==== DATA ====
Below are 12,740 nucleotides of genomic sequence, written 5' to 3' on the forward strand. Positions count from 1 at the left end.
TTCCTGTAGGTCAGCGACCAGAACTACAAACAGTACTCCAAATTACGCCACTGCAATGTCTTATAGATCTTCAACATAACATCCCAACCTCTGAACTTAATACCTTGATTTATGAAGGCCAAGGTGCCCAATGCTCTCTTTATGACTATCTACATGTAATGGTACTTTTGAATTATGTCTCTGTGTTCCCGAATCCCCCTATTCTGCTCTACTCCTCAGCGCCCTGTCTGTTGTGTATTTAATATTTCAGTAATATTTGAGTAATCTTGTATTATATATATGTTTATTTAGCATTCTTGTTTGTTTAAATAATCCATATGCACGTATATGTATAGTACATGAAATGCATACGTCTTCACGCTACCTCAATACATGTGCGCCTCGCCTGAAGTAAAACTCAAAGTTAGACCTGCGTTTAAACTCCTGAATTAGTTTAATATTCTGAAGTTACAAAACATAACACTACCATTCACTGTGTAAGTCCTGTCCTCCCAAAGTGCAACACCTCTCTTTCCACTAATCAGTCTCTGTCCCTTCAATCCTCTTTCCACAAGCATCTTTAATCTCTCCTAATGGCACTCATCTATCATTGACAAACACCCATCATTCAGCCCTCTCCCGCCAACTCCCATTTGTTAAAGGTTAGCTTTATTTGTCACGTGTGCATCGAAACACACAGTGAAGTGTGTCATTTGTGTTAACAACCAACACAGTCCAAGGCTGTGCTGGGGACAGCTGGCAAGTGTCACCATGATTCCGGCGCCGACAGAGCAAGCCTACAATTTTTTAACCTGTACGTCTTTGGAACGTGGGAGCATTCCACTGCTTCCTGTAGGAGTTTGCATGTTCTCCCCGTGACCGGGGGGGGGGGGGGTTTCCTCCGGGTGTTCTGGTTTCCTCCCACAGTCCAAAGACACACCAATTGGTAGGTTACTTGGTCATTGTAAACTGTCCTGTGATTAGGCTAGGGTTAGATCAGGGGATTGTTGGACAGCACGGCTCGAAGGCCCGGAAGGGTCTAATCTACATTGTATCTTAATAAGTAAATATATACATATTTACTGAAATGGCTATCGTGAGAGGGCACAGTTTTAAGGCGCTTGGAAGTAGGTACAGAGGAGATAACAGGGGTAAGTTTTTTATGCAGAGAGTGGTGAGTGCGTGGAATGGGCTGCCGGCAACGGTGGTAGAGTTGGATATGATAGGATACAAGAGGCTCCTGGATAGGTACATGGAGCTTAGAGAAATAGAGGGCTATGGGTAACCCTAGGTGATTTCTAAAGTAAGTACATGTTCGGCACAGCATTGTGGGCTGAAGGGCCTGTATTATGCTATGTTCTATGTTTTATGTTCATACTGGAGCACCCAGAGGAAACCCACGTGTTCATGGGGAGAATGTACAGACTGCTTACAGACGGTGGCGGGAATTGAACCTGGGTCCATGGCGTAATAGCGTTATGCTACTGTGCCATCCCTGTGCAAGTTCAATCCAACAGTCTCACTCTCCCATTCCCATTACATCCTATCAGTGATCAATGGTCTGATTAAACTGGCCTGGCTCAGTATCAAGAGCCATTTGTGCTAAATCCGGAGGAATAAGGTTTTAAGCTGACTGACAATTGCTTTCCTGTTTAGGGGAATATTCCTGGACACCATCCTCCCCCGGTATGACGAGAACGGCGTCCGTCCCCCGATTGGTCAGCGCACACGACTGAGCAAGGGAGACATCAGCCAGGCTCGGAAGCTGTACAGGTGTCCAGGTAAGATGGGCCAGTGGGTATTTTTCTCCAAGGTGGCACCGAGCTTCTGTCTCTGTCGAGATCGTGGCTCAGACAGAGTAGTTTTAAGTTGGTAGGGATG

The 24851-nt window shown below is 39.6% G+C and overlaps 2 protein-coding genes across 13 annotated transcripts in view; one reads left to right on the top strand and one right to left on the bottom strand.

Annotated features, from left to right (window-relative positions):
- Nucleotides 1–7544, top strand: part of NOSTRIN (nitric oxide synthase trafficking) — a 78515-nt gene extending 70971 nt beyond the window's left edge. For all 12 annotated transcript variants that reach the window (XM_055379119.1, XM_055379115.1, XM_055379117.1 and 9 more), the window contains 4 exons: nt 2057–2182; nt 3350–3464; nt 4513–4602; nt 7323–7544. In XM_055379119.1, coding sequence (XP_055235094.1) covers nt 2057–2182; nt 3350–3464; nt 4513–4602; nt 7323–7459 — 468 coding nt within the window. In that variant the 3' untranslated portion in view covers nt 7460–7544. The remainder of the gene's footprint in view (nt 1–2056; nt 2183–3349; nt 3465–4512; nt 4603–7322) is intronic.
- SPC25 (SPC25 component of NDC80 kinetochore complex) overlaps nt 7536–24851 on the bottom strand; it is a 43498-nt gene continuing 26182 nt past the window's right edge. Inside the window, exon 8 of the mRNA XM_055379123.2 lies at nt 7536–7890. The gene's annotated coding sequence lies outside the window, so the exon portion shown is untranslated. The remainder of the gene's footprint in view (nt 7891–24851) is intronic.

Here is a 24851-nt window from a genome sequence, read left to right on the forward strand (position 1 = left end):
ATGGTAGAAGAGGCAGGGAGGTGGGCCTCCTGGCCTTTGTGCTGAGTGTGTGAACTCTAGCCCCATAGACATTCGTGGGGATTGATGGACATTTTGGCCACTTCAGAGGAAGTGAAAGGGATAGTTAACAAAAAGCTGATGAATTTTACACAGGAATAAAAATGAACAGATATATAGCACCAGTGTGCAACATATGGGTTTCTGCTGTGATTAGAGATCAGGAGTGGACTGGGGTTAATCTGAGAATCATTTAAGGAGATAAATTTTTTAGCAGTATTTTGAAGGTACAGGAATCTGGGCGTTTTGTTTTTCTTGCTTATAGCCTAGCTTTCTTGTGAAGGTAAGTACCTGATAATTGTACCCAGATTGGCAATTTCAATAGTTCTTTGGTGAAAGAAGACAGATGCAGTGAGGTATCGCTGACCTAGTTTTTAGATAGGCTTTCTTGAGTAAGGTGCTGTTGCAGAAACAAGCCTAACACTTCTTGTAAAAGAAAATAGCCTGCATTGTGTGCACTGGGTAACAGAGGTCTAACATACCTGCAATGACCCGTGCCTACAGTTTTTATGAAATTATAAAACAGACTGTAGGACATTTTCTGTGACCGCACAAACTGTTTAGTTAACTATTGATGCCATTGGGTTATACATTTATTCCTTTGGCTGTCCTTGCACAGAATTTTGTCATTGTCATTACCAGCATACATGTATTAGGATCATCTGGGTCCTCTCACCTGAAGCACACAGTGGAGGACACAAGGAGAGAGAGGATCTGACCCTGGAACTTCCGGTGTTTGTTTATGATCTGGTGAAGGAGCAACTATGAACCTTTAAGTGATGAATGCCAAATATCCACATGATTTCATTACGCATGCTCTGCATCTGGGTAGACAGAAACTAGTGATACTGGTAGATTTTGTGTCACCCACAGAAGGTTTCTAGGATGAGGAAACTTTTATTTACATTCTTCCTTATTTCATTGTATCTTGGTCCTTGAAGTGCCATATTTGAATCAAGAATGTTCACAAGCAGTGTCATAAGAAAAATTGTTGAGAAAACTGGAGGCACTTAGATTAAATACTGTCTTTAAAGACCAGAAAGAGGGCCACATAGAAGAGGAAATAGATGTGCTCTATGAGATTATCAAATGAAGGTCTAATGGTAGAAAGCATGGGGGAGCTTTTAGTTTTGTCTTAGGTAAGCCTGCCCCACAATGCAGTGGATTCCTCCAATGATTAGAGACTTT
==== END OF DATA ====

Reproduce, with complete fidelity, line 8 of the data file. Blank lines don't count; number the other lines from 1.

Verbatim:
ATGGTAGAAGAGGCAGGGAGGTGGGCCTCCTGGCCTTTGTGCTGAGTGTGTGAACTCTAGCCCCATAGACATTCGTGGGGATTGATGGACATTTTGGCCACTTCAGAGGAAGTGAAAGGGATAGTTAACAAAAAGCTGATGAATTTTACACAGGAATAAAAATGAACAGATATATAGCACCAGTGTGCAACATATGGGTTTCTGCTGTGATTAGAGATCAGGAGTGGACTGGGGTTAATCTGAGAATCATTTAAGGAGATAAATTTTTTAGCAGTATTTTGAAGGTACAGGAATCTGGGCGTTTTGTTTTTCTTGCTTATAGCCTAGCTTTCTTGTGAAGGTAAGTACCTGATAATTGTACCCAGATTGGCAATTTCAATAGTTCTTTGGTGAAAGAAGACAGATGCAGTGAGGTATCGCTGACCTAGTTTTTAGATAGGCTTTCTTGAGTAAGGTGCTGTTGCAGAAACAAGCCTAACACTTCTTGTAAAAGAAAATAGCCTGCATTGTGTGCACTGGGTAACAGAGGTCTAACATACCTGCAATGACCCGTGCCTACAGTTTTTATGAAATTATAAAACAGACTGTAGGACATTTTCTGTGACCGCACAAACTGTTTAGTTAACTATTGATGCCATTGGGTTATACATTTATTCCTTTGGCTGTCCTTGCACAGAATTTTGTCATTGTCATTACCAGCATACATGTATTAGGATCATCTGGGTCCTCTCACCTGAAGCACACAGTGGAGGACACAAGGAGAGAGAGGATCTGACCCTGGAACTTCCGGTGTTTGTTTATGATCTGGTGAAGGAGCAACTATGAACCTTTAAGTGATGAATGCCAAATATCCACATGATTTCATTACGCATGCTCTGCATCTGGGTAGACAGAAACTAGTGATACTGGTAGATTTTGTGTCACCCACAGAAGGTTTCTAGGATGAGGAAACTTTTATTTACATTCTTCCTTATTTCATTGTATCTTGGTCCTTGAAGTGCCATATTTGAATCAAGAATGTTCACAAGCAGTGTCATAAGAAAAATTGTTGAGAAAACTGGAGGCACTTAGATTAAATACTGTCTTTAAAGACCAGAAAGAGGGCCACATAGAAGAGGAAATAGATGTGCTCTATGAGATTATCAAATGAAGGTCTAATGGTAGAAAGCATGGGGGAGCTTTTAGTTTTGTCTTAGGTAAGCCTGCCCCACAATGCAGTGGATTCCTCCAATGATTAGAGACTTT